Americans Accompanied Turkish Troops Spying On Kurds, Top Kurd General Says, According To ‘Fox News’ Reporter

A top Kurdish general has accused the United States of 'cheat and deceit,' in an interview with a 'Fox News' national security correspondent.

Mazloum Abdi listens to a speech.
Chris McGrath / Getty Images

A top Kurdish general has accused the United States of 'cheat and deceit,' in an interview with a 'Fox News' national security correspondent.

The day after to Kurdish General Mazlum Abdi issued a direct plea to Donald Trump to “stop this war,” and warning that Turkey was engaging in “ethnic cleansing” of the Kurdish population in northeastern Syria, as The Inquisitr reported, the same top commander now says that the United States has engaged in “deceit” against the Kurds.

Mazlum, as he is widely known, told Fox News national security correspondent Jennifer Griffin in a telephone interview on Sunday that the U.S. “asked us to destroy our fortifications, withdraw our heavy weapons.” He then accused the Americans of accompanying Turkish troops on “joint patrols” to spy on the Kurdish positions, Griffin reported via her Twitter account.

“They came with cheat and deceit,” the general, who commands the Kurdish-led Syrian Defense Force — which was also the central unit in the war against the Islamic State — told Griffin.

Mazlum claimed in his interview with Griffin that the Turkish forces had carried out 15 airstrikes against his SDF Kurdish troops in the three days since, as The Inquisitr reported. U.S. Vice President Mike Pence announced a supposed cease-fire deal in the conflict which began after Trump announced that he had ordered U.S. troops out of northeastern Syria and not to get involved when Turkey carried out its military assault on the Kurds.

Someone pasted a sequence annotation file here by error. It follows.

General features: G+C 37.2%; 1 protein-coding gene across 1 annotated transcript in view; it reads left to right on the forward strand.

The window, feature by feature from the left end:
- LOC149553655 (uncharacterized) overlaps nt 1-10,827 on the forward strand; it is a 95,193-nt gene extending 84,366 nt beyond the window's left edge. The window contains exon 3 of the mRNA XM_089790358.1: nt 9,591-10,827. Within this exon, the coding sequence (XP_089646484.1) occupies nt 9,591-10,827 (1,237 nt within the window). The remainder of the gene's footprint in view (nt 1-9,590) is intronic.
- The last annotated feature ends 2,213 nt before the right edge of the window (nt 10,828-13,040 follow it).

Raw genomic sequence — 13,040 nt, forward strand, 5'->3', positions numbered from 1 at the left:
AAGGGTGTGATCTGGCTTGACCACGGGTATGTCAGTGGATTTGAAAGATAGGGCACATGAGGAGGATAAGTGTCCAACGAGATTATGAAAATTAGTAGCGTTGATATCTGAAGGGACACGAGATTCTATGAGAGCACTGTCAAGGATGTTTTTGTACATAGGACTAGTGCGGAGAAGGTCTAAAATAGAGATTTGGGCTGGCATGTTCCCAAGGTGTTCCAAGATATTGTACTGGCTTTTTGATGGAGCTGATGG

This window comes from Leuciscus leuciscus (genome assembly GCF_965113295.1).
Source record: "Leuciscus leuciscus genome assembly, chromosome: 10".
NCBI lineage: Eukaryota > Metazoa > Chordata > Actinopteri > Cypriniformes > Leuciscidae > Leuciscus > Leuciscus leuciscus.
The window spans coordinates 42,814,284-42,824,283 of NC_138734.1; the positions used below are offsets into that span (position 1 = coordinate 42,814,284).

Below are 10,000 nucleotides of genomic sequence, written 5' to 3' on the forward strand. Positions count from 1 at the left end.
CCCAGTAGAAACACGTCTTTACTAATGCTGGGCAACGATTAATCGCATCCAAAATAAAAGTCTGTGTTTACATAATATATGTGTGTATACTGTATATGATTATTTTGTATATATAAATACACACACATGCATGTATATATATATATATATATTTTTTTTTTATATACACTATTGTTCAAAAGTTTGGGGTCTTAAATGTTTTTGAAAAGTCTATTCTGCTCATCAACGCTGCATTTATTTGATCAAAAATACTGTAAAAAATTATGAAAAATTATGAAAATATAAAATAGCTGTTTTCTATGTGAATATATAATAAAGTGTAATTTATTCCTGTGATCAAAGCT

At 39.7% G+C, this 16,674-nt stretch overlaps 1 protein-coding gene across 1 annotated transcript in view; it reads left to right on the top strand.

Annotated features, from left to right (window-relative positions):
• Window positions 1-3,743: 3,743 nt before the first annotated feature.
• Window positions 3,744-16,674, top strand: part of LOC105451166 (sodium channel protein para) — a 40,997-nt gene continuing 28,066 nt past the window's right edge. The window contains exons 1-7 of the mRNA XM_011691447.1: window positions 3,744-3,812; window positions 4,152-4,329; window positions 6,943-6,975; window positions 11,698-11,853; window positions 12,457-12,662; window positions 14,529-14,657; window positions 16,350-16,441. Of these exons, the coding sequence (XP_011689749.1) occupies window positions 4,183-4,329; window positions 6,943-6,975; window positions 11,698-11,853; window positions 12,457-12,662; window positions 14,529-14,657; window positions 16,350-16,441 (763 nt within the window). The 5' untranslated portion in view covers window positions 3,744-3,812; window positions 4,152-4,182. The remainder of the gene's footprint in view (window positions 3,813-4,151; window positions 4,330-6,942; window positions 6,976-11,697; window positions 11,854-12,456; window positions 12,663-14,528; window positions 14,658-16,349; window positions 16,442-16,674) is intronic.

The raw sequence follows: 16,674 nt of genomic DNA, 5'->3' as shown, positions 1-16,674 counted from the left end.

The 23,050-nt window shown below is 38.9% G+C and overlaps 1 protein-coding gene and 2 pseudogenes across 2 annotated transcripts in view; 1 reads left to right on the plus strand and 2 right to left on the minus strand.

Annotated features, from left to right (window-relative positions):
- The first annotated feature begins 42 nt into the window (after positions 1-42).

Mazlum also told Griffin that Kurds in the region under assault by the Turkish military had suffered more than 500 civilian casualties, and more than 400,000 Kurds had been driven from their homes, according to an account of Griffin’s interview by MediaIte.

Despite the “deceit” he feels at the hands of the United States, Mazlum told Griffin that the Kurdish forces are nonetheless fulfilling their promise to Trump to continue guarding prisons where Islamic State fighters remain in custody, according to the MediaIte account.

Trump’s decision to pull back U.S. troops and allow the Turkish assault on the Kurds received criticism from another important source — after the House of Representatives voted overwhelmingly, 354-60, to condemn Trump’s move. On Saturday, retired General David Petraeus — the former top commander of U.S. troops in Afghanistan — called Trump’s sudden decision a “betrayal.”

Petraeus in an interview with National Public Radio also said that while the desire to minimize the danger to U.S. troops in the region is understandable, “we’d essentially done that.”

The retired general said that U.S. troops were “not fighting on the front lines — we were enabling those who were doing that,” he said, adding that the Kurdish forces “bore the brunt” of the front-line fighting in the region.